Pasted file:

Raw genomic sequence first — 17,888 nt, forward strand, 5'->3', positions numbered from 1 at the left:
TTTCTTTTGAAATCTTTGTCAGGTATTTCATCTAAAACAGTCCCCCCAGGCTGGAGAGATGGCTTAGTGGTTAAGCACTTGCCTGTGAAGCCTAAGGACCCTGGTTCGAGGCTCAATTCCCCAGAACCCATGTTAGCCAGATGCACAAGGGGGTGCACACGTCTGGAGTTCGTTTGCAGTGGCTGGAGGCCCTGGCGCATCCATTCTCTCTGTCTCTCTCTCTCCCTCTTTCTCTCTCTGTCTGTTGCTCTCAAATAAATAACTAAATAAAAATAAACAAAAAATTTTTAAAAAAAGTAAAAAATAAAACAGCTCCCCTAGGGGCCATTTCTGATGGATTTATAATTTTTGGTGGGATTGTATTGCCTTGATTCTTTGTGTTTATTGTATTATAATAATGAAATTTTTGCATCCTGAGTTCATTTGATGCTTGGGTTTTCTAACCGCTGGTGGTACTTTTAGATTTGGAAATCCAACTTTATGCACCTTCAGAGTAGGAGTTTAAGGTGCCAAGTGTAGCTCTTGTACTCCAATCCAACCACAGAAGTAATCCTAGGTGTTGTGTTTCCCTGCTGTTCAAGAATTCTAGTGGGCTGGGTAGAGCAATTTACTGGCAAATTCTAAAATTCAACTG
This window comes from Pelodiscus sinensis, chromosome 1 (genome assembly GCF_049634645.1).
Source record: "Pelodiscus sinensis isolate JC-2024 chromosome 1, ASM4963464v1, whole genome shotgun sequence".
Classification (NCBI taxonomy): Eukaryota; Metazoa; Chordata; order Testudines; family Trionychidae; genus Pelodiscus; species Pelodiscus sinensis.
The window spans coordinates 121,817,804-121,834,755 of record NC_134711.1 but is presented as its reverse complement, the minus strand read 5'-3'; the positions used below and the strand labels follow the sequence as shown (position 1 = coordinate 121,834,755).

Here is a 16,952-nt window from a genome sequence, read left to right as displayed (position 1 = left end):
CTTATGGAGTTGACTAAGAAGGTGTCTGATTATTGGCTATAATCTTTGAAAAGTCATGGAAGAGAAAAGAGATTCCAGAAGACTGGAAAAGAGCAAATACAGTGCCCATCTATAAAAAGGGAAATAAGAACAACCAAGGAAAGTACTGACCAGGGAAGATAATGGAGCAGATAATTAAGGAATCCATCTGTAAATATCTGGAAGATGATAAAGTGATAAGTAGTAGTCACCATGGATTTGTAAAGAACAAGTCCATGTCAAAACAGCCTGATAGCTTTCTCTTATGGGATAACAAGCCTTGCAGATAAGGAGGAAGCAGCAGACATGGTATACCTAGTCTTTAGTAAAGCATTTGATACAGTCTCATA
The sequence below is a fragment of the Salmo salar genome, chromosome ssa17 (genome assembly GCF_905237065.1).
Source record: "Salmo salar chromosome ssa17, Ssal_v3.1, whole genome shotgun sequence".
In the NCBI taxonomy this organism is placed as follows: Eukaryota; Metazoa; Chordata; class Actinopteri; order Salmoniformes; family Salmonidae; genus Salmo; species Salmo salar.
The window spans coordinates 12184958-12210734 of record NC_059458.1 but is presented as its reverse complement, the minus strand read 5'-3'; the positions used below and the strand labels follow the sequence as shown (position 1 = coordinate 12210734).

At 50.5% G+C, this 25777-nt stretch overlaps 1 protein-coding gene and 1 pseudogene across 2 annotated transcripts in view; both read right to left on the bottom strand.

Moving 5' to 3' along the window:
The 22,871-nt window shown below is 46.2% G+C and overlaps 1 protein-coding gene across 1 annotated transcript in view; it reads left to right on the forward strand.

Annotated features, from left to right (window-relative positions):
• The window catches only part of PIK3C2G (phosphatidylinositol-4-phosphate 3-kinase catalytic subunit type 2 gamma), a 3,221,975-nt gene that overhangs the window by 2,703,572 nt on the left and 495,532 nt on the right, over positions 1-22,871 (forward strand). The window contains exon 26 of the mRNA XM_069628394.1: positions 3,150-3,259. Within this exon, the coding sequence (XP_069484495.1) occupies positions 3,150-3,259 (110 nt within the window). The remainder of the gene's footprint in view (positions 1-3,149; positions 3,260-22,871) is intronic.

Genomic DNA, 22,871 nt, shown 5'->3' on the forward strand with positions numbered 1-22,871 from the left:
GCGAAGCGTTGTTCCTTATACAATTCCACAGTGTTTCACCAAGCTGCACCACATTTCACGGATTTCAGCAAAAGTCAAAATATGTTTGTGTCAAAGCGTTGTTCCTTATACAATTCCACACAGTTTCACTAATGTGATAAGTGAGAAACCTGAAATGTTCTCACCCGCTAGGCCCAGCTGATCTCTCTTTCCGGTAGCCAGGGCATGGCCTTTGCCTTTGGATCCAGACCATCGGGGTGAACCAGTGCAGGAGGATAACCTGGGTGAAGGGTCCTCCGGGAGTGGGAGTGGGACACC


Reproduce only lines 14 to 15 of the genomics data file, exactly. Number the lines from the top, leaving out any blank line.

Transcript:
Moving 5' to 3' along the window:
The 22,871-nt window shown below is 46.2% G+C and overlaps 1 protein-coding gene across 1 annotated transcript in view; it reads left to right on the forward strand.